Historic National Road To Mark Bicentennial in Wheeling

Photos by Scott McCloskey The first travelers on the National Road might have had a similar view of Seventh and Main streets when the road was completed into Wheeling on Aug. 1, 1818. A small re-enactment ceremony is planned at that location at 6 p.m. Wednesday.

WHEELING — A special celebration is planned Wednesday in North Wheeling to mark the 200th anniversary of the National Road’s arrival in the city.

The Victorian Old Town Association is organizing the free festivities. The public event starts at 6 p.m. and will finish by 7:30 p.m.

Chuck Wood, a VOTA member, said the association will hold a small re-enactment ceremony at Seventh and Main streets, where the road came down the steep hill and entered the city on Aug. 1, 1818.

VOTA member Maria McKelvey, who will be dressed in costume of the Regency Period (1811-20), will give a brief introduction to the National Road.

“Then we will walk the short distance to Eckhart House at 810 Main where lemonade and cookies will be served,” Wood said. At the Eckhart House, McKelvey, Wood and Rich Knoblich will tell stories and tales about the road and the people who worked and traveled it.

If it is raining on Wednesday night, the entire observance will be held at the Eckhart House, Wood said. Parking is available in a parking lot off Seventh Street between Market and Main streets, behind Eckhart House, and along Main, Seventh and Eighth streets.

Organizers have not been able to find any newspaper reports of the National Road’s arrival, but Wheeling native Virginia Jones Harper’s 1974 historical fiction book, “Time Steals Softly,” offers a description of the arrival of the first stagecoach in Wheeling. “We will read this and some of the other text in the book, and from other 1870s and 1890s history books,” Wood said.

He noted the novel’s account ends with a passage stating “that stagecoach was heralded … at Wheeling’s new United States Hotel by canons, gunfire, a parade, and a celebration like those of Independence Day.”

Regarding ceremonies coinciding with the pike’s arrival, McKelvey said, “I have regrettably not found at this time any specific information about any particular celebratory events that may have taken place on Aug. 1 in Wheeling.”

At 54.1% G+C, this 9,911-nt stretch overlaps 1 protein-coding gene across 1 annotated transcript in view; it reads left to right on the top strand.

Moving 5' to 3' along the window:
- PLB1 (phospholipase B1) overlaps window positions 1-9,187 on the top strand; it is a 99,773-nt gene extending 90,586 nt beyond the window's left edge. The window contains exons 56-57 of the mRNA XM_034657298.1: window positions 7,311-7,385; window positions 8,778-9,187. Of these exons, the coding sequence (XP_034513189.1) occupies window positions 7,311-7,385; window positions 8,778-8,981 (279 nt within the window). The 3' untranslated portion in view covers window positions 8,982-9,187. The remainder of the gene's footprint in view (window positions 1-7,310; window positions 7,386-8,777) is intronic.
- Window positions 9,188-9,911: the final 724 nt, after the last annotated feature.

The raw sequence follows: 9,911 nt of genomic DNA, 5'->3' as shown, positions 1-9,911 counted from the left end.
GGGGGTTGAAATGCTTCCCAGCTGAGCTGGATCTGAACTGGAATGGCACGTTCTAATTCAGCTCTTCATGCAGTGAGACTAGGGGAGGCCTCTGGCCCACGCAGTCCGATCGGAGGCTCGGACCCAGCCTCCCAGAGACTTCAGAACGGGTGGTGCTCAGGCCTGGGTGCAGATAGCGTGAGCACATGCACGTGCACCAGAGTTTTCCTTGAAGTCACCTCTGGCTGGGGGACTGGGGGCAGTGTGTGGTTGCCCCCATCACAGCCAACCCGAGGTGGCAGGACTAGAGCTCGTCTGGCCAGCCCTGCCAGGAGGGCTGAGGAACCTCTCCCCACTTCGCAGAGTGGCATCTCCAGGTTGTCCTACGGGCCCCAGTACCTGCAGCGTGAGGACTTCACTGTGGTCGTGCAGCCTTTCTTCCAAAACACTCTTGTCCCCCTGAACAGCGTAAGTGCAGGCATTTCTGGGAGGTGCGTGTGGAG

Ohio County Public Library staff member Erin Rothenbuehler also has checked period newspapers and has not found any information about festivities in 1818.

For the modern-day observance, McKelvey said, “Lacking verifiable information about a celebration, I have decided to present information about what was occurring in the United States in 1818 to give listeners historical context. As a costumed character, I will assume the position that I am a female citizen of Wheeling, Virginia, meeting a group of strangers at the entrance to the fair city.

“My character is excited about the knowledge that the National Road project has been completed to Wheeling. She will give some historical perspective of the time and what her hopes are for the future with such an anticipated and momentous transportation route finally completed to Wheeling,” McKelvey said. “If time allows at the Eckhart House, I plan to offer a few songs of the period accompanying myself on the Appalachian lap dulcimer.”

Wheeling’s main commemoration of the National Road bicentennial will be held in November, during the Upper Ohio Valley Festival of Books at the library.

Discussing the historic significance of the National Road, Wood said, “This first of America’s federally funded highways was initially funded by President Jefferson to tie the settled eastern seaboard to the expanding western frontier developing from the Louisiana Purchase.

“For nearly 50 years, the National Road (also called the National Pike) was clogged with stagecoaches carrying passengers and mail, and Conestoga wagons bringing hundreds of thousands of migrants westward and carrying coffee, sugar and manufactured goods to Wheeling, and flour and other farm goods to the East. The road also saw huge herds of cattle, pigs and turkey driven east to markets, and lines of chained slaves being sent down river once they reached the Ohio,” he said.

Wood said, “The National Road and its connection to Ohio River travel was the most important stimulus for Wheeling’s early growth. The arrival of the B&O Railway in 1853 continued the flow of travelers and trade through Wheeling, but greatly reduced stagecoach travel along the National Road.”

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